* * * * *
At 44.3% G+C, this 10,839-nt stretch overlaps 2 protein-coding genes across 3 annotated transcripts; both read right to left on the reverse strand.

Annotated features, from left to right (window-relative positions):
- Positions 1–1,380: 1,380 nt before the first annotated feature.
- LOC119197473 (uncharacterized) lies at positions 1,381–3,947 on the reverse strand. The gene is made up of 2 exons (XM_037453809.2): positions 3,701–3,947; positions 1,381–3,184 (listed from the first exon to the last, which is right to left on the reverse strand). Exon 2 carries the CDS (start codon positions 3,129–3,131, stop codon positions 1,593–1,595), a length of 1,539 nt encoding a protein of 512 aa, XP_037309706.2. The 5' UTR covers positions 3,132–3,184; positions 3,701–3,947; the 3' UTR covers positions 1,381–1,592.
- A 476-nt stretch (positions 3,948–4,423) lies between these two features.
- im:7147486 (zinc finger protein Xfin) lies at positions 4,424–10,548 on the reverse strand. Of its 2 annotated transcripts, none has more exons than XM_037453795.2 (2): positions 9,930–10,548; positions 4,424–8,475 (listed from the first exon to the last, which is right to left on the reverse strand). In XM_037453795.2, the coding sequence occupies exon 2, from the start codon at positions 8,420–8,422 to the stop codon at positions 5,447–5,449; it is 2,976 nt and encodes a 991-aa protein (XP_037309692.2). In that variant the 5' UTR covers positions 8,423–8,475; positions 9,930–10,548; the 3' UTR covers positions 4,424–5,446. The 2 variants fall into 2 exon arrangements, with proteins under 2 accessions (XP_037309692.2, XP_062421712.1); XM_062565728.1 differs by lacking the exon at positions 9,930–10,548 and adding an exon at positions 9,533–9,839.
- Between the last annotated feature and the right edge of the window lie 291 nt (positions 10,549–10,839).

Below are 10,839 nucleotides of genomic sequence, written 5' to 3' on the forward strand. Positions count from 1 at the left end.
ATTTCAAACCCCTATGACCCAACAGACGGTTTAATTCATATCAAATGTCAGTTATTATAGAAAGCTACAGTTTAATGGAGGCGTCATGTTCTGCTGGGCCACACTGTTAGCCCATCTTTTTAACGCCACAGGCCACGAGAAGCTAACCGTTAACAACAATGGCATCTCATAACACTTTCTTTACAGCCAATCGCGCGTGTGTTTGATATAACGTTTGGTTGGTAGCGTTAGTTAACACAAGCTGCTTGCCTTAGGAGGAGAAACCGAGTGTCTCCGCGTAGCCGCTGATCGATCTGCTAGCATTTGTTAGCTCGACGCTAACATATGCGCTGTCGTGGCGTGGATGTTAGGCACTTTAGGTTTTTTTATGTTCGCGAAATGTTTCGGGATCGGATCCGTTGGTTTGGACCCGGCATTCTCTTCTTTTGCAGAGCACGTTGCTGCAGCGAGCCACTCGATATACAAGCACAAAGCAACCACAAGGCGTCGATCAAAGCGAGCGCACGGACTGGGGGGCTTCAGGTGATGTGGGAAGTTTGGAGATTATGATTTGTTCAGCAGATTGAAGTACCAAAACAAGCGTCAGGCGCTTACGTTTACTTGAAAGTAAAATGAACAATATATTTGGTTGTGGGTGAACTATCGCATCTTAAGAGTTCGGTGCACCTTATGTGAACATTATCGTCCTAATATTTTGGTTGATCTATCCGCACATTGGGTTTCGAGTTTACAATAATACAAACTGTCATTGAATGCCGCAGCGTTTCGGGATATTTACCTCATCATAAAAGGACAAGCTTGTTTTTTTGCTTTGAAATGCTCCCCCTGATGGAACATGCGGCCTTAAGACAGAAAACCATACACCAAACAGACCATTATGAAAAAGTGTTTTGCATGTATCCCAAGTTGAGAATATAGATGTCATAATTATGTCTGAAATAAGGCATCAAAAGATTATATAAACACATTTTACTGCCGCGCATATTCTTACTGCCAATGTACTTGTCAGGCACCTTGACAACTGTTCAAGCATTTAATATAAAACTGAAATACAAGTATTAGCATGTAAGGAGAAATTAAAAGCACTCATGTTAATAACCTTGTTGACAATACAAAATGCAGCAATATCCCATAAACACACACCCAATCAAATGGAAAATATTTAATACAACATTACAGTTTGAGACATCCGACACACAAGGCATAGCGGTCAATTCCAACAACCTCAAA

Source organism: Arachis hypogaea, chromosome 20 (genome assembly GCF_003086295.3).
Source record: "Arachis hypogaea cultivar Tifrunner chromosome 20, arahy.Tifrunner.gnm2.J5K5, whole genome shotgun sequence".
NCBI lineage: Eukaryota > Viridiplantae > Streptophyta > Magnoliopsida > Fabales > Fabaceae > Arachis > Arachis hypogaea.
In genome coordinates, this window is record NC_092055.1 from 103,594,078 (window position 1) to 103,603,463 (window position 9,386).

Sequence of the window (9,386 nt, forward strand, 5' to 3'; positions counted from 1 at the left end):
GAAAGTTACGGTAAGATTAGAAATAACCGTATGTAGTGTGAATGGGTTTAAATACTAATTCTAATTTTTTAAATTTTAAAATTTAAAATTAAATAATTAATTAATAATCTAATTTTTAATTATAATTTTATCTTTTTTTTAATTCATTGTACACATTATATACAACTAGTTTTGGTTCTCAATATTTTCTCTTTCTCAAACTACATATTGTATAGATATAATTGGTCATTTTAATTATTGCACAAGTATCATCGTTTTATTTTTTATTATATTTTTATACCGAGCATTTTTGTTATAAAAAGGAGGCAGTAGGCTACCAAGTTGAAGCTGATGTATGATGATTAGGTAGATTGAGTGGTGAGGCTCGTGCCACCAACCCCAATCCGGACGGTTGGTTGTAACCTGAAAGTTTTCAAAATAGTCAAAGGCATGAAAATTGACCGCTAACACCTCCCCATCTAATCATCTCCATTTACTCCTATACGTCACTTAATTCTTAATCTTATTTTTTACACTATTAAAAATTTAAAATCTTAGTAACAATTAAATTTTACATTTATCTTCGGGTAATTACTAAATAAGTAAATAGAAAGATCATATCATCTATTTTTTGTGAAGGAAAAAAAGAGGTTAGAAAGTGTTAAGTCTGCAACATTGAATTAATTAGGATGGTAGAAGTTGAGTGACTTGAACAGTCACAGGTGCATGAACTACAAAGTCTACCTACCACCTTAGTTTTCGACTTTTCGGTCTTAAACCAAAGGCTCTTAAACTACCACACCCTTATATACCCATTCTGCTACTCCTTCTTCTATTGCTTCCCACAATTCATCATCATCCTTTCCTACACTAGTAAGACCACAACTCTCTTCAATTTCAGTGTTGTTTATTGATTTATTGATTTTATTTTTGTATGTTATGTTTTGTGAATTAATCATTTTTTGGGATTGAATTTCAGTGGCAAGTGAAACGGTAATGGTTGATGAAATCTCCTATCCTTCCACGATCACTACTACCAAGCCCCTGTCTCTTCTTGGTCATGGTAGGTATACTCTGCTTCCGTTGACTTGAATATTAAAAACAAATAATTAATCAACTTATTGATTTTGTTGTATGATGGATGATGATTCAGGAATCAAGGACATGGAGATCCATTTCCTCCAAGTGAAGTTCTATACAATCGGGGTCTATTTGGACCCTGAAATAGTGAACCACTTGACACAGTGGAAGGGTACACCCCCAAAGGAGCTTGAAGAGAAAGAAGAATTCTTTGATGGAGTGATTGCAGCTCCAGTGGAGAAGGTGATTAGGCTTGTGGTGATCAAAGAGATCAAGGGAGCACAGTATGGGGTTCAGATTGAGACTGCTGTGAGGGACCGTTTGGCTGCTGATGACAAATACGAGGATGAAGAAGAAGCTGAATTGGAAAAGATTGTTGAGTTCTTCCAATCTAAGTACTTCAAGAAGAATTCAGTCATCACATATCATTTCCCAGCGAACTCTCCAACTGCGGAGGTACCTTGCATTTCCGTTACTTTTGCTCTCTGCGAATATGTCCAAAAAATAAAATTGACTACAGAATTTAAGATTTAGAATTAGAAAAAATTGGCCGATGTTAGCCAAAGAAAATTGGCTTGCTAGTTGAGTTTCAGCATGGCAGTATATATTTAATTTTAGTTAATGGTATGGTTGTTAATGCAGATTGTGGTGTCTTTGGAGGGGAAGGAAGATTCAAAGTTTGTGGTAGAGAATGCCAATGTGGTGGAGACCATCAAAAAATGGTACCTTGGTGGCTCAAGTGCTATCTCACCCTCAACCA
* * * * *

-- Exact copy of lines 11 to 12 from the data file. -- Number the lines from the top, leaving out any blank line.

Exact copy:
Source record: "Arachis hypogaea cultivar Tifrunner chromosome 20, arahy.Tifrunner.gnm2.J5K5, whole genome shotgun sequence".
NCBI lineage: Eukaryota > Viridiplantae > Streptophyta > Magnoliopsida > Fabales > Fabaceae > Arachis > Arachis hypogaea.